The Northern Appalachians/Acadian Region
If you live in the Northern Appalachian/Acadian region, you live in a forested landscape, rich in wildlife, that stretches from the Berkshires in Massachusetts, through the Green Mountains of Vermont on to the Sutton Mountains of Quebec; from the Tug Hill Plateau in upstate New York across Vermont, Maine and New Hampshire all the way to Quebec’s Gaspé Peninsula and Nova Scotia’s Cape Breton National Park. Spanning two countries, four states, and four provinces, the region covers over 80 million acres (330,000 square kilometers) – an area the size of Germany. Click on the map below to see the geography of the region.
The crossroads of an extensive wildlife habitat network
Wildlife in this region stay connected with each other thanks to an extensive network of forest, wetland and riverine habitats. The network enables wide-ranging mammals like black bear, moose, bobcat, and fisher to travel to find suitable habitat and to help maintain genetic diversity and the health and vitality of wildlife populations.
The Northern Appalachian/Acadian region is one of the most intact, temperate broadleaf forests in the world. It is home to about two million people and uncounted millions of birds, fish, insects, and mammals. Rich, diverse, and incredibly resilient, the forest is a vast environmental storehouse that encompasses a varied landscape of mountains, lakes, valleys, and streams, and a wide array of hardwood and softwood trees, native wildflowers, shrubs, and herbs. It is an important buffer against climate change, giving wildlife populations the room they need to adapt to changing conditions; it is a vital filter that helps purify the region’s drinking water and air; it is a force behind much of our economy; and it is the place we seek out for recreation and relaxation.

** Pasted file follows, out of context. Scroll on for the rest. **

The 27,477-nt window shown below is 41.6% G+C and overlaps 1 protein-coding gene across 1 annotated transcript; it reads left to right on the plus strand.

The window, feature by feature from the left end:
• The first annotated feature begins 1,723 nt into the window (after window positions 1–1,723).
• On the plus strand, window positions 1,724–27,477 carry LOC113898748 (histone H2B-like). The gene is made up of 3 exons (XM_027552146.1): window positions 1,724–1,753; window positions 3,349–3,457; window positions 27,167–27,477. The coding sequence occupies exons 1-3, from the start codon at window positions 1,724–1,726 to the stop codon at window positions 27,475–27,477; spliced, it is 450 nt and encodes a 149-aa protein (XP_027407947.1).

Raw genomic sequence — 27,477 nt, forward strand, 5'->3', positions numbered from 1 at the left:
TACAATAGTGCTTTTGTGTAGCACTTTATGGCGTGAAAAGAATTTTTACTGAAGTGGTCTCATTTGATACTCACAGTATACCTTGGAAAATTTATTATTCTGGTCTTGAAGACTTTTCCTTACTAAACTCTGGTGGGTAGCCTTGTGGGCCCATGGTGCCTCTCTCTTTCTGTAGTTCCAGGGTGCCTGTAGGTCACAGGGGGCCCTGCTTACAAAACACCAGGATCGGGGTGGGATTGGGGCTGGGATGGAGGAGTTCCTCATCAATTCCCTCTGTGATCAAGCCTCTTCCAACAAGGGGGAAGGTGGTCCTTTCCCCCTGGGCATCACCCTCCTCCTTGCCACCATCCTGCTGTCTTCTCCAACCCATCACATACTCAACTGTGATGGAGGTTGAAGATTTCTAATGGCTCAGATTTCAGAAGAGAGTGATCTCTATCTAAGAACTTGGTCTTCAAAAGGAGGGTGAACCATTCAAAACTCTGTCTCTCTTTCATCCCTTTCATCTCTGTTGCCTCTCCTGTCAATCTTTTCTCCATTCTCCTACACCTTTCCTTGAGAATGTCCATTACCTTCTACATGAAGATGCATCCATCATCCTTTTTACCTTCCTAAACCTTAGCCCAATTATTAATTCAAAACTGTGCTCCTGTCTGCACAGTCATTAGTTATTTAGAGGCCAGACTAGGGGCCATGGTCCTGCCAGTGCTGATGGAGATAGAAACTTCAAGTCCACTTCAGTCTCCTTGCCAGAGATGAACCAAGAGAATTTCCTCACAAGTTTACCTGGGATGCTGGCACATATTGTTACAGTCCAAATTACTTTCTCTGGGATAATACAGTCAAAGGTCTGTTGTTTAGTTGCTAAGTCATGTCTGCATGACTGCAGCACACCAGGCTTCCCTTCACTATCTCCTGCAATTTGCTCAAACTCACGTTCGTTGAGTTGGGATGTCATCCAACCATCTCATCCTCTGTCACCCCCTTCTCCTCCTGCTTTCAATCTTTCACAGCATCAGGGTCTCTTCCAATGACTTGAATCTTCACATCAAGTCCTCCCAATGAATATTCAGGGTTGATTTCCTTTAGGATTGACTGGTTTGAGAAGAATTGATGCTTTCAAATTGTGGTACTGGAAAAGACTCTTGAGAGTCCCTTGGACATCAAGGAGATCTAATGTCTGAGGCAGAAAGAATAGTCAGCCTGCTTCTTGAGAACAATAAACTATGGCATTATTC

The region contains rare alpine vegetation, many at-risk species, old-growth forests, large blocks of unfragmented forest, and high quality rivers. Canada lynx, black bear, and other wide-ranging species still have the opportunity to roam freely across much of the area. Nevertheless, the Northern Appalachians are at risk from the challenges posed by habitat fragmentation and climate change. The partnership is working in the linkages identified on the map below to ensure connectivity is maintained and enhanced across the region. Click on the map below to see the general location of the linkages.
Conserving the landscape, protecting its future
As the development of our roads and communities continues to meet our uniquely human needs, we have an opportunity to also consider the needs of wildlife and of the landscape that we treasure. We can co-exist.
The Staying Connective Initiative is combining sound science, solid partnerships, and local ingenuity, to keep the Northern Appalachians connected for wildlife and for people, today and into the future.